They had already been hailed as courageous reformers, the insurgent candidates who dared take on New York State senators laden with money, influence and name recognition.
But as the results from last week’s Democratic primary settled, the challengers who successfully toppled seven incumbents immediately took on a new mantle as the new, pulsing nucleus of hopes for progressive change.
For many in the leftmost wing of New York’s Democratic Party, who had watched in dismay as Cynthia Nixon and her allies fell in their quests for statewide office, their plans for progressive, even radical reform in Albany were redirected from the defeated statewide candidates to the seven Senate victors. Six of the vanquished incumbents were former members of the Independent Democratic Conference, a much-reviled group of Democratic senators who had empowered the Republicans.
[What was the I.D.C.? Read our explainer.]
“By a power of 10,” George Albro, a co-chairman of the New York Progressive Action Network, said of how the Senate challengers’ wins would supercharge progressives’ influence in the state capital.
“A radically different Albany,” said Bill Lipton, the state director of the progressive Working Families Party.
But how much of that optimism is rhetorical, and how much of it is actually likely to become reality? Let’s break it down.
First, the numbers.
Before anyone can talk about a progressive agenda in Albany, there is one little obstacle: The Democrats need to take back the Senate.
Currently, the Republicans hold a razor-thin majority in the chamber, with 32 votes to the Democrats’ 31. For Democrats to regain leadership of the chamber, defeating once-disloyal Democrats in the primary isn’t enough. They must also flip Republican seats in November’s general election.
Gov. Andrew M. Cuomo, a Democrat, has called the Senate primary results “essentially meaningless” in the short-term, comparing them to “rearranging deck chairs.”
It seems likely that the Democrats will succeed. The massive turnout in the primary — nearly three times higher than four years ago — lent credence to the theory of an energized Democratic base, and several Republican incumbents in swing districts have said they are not seeking re-election.
If Democrats succeed in taking the Senate in November, what comes next is up for debate.
What do progressives say?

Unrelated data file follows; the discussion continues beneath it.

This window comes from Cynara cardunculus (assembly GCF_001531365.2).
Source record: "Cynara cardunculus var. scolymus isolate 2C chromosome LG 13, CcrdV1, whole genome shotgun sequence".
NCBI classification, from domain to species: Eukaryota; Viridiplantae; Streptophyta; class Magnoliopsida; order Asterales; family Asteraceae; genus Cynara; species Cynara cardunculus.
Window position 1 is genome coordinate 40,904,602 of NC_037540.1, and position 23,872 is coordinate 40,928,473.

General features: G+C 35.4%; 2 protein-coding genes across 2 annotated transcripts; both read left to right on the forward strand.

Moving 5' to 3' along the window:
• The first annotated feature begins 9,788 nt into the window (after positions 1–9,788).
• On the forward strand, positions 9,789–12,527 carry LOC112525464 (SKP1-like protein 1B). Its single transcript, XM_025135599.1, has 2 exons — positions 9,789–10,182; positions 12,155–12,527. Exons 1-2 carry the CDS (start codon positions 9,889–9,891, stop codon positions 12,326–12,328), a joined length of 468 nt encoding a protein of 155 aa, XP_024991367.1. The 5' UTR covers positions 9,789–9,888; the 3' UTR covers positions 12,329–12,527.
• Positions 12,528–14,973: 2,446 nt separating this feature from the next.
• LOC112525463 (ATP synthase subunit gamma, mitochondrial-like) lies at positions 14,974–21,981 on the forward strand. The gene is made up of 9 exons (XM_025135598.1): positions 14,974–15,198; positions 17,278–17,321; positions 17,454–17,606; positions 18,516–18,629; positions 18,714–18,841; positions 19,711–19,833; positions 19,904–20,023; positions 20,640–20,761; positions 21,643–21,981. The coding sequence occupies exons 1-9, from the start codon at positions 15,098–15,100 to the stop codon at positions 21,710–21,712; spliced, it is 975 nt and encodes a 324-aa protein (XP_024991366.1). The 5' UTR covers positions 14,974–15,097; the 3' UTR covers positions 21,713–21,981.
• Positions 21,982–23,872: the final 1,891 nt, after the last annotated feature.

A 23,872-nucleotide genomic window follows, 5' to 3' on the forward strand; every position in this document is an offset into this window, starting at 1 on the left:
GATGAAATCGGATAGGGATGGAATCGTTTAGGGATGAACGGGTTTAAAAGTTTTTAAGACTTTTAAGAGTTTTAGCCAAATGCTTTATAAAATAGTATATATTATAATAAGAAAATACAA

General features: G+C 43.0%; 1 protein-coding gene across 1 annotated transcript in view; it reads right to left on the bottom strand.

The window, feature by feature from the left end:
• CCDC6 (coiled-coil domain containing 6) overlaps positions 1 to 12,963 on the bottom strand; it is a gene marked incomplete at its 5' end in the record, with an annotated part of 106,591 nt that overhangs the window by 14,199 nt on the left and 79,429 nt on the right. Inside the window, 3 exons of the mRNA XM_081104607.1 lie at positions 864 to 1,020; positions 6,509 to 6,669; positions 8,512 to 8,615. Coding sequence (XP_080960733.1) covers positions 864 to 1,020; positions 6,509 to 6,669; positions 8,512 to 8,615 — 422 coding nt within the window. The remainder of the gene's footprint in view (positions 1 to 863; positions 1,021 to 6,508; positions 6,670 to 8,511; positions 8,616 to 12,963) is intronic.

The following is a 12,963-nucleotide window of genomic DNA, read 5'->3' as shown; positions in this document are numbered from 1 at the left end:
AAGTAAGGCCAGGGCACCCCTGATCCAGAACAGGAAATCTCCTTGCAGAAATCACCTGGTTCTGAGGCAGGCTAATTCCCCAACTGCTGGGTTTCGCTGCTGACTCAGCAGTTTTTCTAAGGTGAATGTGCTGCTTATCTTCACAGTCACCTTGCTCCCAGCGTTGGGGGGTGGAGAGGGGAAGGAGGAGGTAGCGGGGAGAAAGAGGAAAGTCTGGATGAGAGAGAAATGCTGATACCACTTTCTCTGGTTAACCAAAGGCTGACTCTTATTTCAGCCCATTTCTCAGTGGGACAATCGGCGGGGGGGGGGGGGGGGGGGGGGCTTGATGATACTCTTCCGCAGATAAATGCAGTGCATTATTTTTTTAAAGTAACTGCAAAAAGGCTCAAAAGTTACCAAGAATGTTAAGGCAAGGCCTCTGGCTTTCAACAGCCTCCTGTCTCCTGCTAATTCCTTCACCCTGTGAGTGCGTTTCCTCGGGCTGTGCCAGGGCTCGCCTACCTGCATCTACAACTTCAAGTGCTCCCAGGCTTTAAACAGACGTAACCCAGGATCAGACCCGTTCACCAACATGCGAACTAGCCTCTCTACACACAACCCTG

For the progressive wing of the Democratic Party, a new majority could usher in long-awaited policies that have been sidelined for years by the Republicans. (The Democrats control the State Assembly by a virtually untouchable majority, and Mr. Cuomo is expected to win re-election as well.)
That could mean, finally, the codification of Roe v. Wade. An overhaul of campaign finance laws. An expansion of voting rights.
The Assembly has long passed bills to do all those things, only for them to die in the Senate. “I think now it’s maybe going to be the reverse dynamic. The Senate is going to take the lead on voting on a lot of these things,” Mr. Albro said. “They’ve been in the wilderness for 20 years and are champing at the bit to do this.”
Senator Michael Gianaris of Queens, who had recruited several of the anti-I. D.C. candidates to run, said the ouster of the renegade group’s former members would embolden Democrats to pass legislation that may once have given them pause, for fear of pushing the I.D.C. back toward the Republicans.
“That whole question of, ‘Is that always a threat that’s looming?’ is for the most part settled now,” Mr. Gianaris said. “We don’t have to walk on eggshells.”
How will insurgency play in November and beyond?
In order to flip swing seats upstate or on Long Island, Democratic candidates there would need to be more moderate than the victorious primary challengers, all but one of whom came from New York City’s liberal bubble, said Bruce Gyory, a Democratic political consultant.
“The progressive pulse doesn’t beat there nearly as strongly,” he said. “That could move the equilibrium point in the conference a little more to the center.”
And even if the Democrats do wrest away some Republican districts, then there is the matter of keeping them. Once in the majority, the Democrats would need to calibrate their progressive agenda carefully to avoid alienating those swing voters and losing their majority again, Mr. Gyory said.